It’s been an eventful year.
It’ s only November, admittedly, so I guess it’s been an eventful 9 months, but seriously I feel as though I’ve burned the midnight oil twice as brightly at both ends this year.(1)
I have done a lot of conventions, for a start. This year and last year have been overly crazy in that regard. 2015 has seen Luxcon, Eastercon, Edge Lit, Nine Worlds, Octocon and Fantasycon, and last year I had the usual suspects plus Titancon and Celsius. 2016, I will probably be cutting back to Easter, NineW, Fantasycon and probably Edge Lit. Beyond that, I will happy go to any con that wants me enough to actively invite me, but otherwise it’s saving the pennies and getting on with writing stuff. (I will also be popping my head around the door at Thought Bubble next week in Leeds, but only as a punter. I’m actually very keen to break into comics writing, as I love the artform, but no serious progress yet.)
Looking back: it’s been a year heavy on long form and rather light on short stories. I’ve had ‘Children of Dagon’ out in the recent Lightspeed, which can be read for free here. I’ve also had a story, “Crossed Gates” out in the most recent Postscripts journal from PS Publishing which is a piece of weird fiction inspired by my regular commute, of all things.
Long-wise, of course, we’ve had Guns of the Dawn, my Regency-ish military fantasy romance thing, which will be out in paperback later this month, and we’ve had Children of Time (paperback in April 2016) which I think is the most ambitious thing I ever wrote. If you have enjoyed either or both of these, by the way, please do leave a review if you are able – Amazon reviews really do help, as when you pass certain thresholds you start to appear on “you might also like…” lists and so forth. Also, if you enjoyed the books and have voting rights for any genre awards…
Two very different novels in one year, neither of which is part of an ongoing series, has felt a bit like trying to cross a chasm by jumping between pillars, without a safety net. Of course both manuscripts were done and submitted long before 2015 dawned, and this year I’ve been exploding outwards in a variety of other directions, some of which should bear fruit next year.
There will, of course, be The Tiger and the Wolf out pretty soon in February 2016, which should be entirely satisfactory on its own but should also be the start of a series. I read a couple of pieces from it at Fantasycon and they seemed to go down pretty well. The two main inspirational pillars that led to the book were (1) what do you get when everyone in a culture is a shapechanger? (2) what do you get if you consciously try to avoid medieval Europe as an inspiration for your setting? I came away happy from final edits on the manuscript, so I hope that readers take to it.
I have some other projects that will hopefully become a reality next year as well. Along with old friends Keris McDonald and Adam Gauntlett I will be bringing out a collection of Lovecraftian stories called The Private Life of Elder Things, possibly to be launched at Fantasycon next year. The publisher is Alchemy Press, for whom I’ve written a fair old number of stories over the years. The chief idea is new spins on some HPL favourites as the everyday lives of people (mostly) like you and me connect with the races of the mythos.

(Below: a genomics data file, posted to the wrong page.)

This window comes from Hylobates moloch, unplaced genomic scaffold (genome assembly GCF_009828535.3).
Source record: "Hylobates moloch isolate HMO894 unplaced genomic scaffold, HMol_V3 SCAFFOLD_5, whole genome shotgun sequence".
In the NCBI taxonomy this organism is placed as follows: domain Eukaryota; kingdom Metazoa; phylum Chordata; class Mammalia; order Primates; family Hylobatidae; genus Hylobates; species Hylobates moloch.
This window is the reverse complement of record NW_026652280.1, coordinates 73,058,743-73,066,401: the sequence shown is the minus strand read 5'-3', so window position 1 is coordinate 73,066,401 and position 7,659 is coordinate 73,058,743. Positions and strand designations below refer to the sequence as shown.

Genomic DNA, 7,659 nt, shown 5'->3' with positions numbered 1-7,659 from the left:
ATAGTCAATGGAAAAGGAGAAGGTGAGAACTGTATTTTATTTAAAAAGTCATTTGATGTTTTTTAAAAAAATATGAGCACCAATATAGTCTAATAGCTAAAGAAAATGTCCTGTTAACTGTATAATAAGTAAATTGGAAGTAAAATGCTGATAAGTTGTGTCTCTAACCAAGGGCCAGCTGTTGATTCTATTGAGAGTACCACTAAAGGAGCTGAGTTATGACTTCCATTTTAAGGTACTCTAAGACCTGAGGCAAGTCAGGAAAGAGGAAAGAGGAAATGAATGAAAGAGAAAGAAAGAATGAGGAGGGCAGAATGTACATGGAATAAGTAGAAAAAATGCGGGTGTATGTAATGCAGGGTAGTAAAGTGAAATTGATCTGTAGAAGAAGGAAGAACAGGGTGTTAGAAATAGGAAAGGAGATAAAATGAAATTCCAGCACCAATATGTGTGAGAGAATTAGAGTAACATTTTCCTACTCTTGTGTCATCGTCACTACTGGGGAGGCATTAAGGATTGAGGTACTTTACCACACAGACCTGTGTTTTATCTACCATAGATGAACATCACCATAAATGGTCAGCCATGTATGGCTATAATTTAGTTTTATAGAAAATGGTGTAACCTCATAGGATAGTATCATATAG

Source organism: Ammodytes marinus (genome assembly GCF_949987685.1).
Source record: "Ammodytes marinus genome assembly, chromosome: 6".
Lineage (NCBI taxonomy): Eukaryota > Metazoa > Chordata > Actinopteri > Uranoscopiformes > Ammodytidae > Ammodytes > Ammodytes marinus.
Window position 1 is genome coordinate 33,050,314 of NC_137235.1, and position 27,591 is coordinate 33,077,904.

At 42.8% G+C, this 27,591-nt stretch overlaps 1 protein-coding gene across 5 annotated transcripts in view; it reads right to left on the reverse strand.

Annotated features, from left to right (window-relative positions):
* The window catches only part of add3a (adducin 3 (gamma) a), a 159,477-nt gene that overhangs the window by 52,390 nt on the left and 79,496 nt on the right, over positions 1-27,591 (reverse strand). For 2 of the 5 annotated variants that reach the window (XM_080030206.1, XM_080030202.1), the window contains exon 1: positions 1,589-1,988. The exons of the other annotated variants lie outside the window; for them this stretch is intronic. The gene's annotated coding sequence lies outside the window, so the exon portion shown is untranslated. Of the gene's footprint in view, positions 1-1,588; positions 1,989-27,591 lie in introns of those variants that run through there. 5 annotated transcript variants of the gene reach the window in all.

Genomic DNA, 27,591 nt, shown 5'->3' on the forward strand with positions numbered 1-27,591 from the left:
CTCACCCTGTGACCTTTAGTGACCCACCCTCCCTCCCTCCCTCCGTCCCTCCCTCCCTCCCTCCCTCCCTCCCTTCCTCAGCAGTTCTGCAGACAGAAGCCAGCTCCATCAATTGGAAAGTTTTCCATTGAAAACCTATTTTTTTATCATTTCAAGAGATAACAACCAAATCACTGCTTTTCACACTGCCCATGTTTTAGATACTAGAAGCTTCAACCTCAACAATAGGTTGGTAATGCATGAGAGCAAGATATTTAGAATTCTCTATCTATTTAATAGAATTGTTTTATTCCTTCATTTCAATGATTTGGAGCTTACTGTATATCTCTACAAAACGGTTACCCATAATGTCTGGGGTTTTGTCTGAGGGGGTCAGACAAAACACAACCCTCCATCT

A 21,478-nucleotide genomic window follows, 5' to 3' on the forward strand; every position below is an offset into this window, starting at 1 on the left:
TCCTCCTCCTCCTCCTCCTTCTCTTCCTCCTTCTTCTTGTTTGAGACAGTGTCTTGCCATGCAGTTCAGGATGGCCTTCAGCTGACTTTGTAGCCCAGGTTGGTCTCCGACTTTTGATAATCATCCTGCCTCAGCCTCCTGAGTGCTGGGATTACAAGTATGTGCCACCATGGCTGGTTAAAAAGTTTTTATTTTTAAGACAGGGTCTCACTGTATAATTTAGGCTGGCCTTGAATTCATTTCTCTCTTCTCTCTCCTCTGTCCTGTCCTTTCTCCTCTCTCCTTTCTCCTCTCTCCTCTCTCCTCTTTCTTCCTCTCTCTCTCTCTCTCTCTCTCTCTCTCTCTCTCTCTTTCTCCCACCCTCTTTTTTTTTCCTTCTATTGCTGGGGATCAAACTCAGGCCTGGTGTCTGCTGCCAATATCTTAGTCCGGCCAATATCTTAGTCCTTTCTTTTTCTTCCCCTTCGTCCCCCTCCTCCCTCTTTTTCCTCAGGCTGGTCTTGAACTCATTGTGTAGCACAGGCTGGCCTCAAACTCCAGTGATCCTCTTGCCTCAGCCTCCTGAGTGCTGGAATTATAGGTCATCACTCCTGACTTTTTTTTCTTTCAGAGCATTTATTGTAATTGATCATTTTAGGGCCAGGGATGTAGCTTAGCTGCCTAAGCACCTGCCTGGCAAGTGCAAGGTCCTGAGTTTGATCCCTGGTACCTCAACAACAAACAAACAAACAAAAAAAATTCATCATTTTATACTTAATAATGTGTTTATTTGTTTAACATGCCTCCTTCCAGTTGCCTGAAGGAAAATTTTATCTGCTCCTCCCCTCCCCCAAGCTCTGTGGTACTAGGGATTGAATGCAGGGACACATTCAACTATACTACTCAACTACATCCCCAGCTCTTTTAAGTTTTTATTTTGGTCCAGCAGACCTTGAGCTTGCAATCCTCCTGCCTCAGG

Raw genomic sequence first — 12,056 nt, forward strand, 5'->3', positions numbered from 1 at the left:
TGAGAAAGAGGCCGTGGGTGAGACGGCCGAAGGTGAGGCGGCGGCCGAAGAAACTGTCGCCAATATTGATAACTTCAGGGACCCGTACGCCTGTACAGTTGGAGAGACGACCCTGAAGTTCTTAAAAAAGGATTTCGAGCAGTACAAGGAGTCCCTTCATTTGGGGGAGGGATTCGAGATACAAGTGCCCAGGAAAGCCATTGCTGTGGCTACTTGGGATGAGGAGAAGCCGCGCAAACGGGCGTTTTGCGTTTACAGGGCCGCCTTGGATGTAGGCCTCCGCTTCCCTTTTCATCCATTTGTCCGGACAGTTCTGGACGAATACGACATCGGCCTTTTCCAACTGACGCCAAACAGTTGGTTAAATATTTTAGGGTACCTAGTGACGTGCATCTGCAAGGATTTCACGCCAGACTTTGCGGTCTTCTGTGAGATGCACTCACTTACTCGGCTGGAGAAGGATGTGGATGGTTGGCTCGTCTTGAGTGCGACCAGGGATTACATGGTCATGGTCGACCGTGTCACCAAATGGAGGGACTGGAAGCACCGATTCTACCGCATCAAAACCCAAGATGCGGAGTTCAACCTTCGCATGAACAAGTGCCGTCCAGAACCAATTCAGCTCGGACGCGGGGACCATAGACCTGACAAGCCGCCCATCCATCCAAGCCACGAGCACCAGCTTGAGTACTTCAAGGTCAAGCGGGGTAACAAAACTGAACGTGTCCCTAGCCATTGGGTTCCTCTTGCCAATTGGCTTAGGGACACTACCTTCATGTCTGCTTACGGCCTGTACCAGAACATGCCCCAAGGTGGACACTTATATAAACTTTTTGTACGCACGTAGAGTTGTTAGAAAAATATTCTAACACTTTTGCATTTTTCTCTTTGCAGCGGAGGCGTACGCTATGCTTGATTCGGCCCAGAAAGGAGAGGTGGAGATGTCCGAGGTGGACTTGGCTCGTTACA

I am also working with another longtime favourite press, Newcon, to bring some Shadows of the Apt story collections into being, including a fair number of stories never seen before that explore the murkier corners of the kinden’s world, or some early adventures of characters like Tisamon or Gaved. These will also collect the scatter of kinden stories that have appeared elsewhere in print, like ‘Bones’ and ‘Sword and Circle’.
Another project – something of a major one, which makes it all the more remarkable I missed it out from the original iteration of this post – is that my first ever US-first release should be coming out next year (possibly, still awaiting release date, but we’re talking cover designs so it shouldn’t be too long). This is my deconstructionist fantasy Spiderlight, which basically means all the fun of D&D-reminiscent heroic fantasy with an extra injection of post-modernism. Everyone likes post-modernism, right? Anyway, it’s fun, and it’s arguably the closest I get to writing something actually funny, although it’s also a bit grim (or dark, or both) in places. Humour, grimness, post-modernism! Something for everyone! Or I guess that should be humor. Anyway, I have had a fair number of frustrated chats with US readers having difficulties getting hold of the UK-release books, so this one is for you. Spiderlight is coming out of tor.com, and will be primarily e-book with, I believe, a paper copy available on demand.
Also next year, I believe, will be Abaddon’s interesting new project Monstrous Little Voices, a set of novellas by myself, Emma Newman, Foz Meadows, Jonathan Barnes and Kate Heartfield set in the nominal world Shakespeare’s plays occur in. My own is ‘Even in the Cannon’s Mouth’ (2), which takes various characters from Shakespeare’s comedies, slaps them in uniform and throws them into the middle of a war. Laugh your way out of that one, Benedick.
What comes next after all of that, I cannot say. Watch this space.
(1) Many metaphors died to bring us this information.
(2) Do you italicise for novells? I think you do for novels, but don’t for short stories. Perhaps I should italicise every other letter?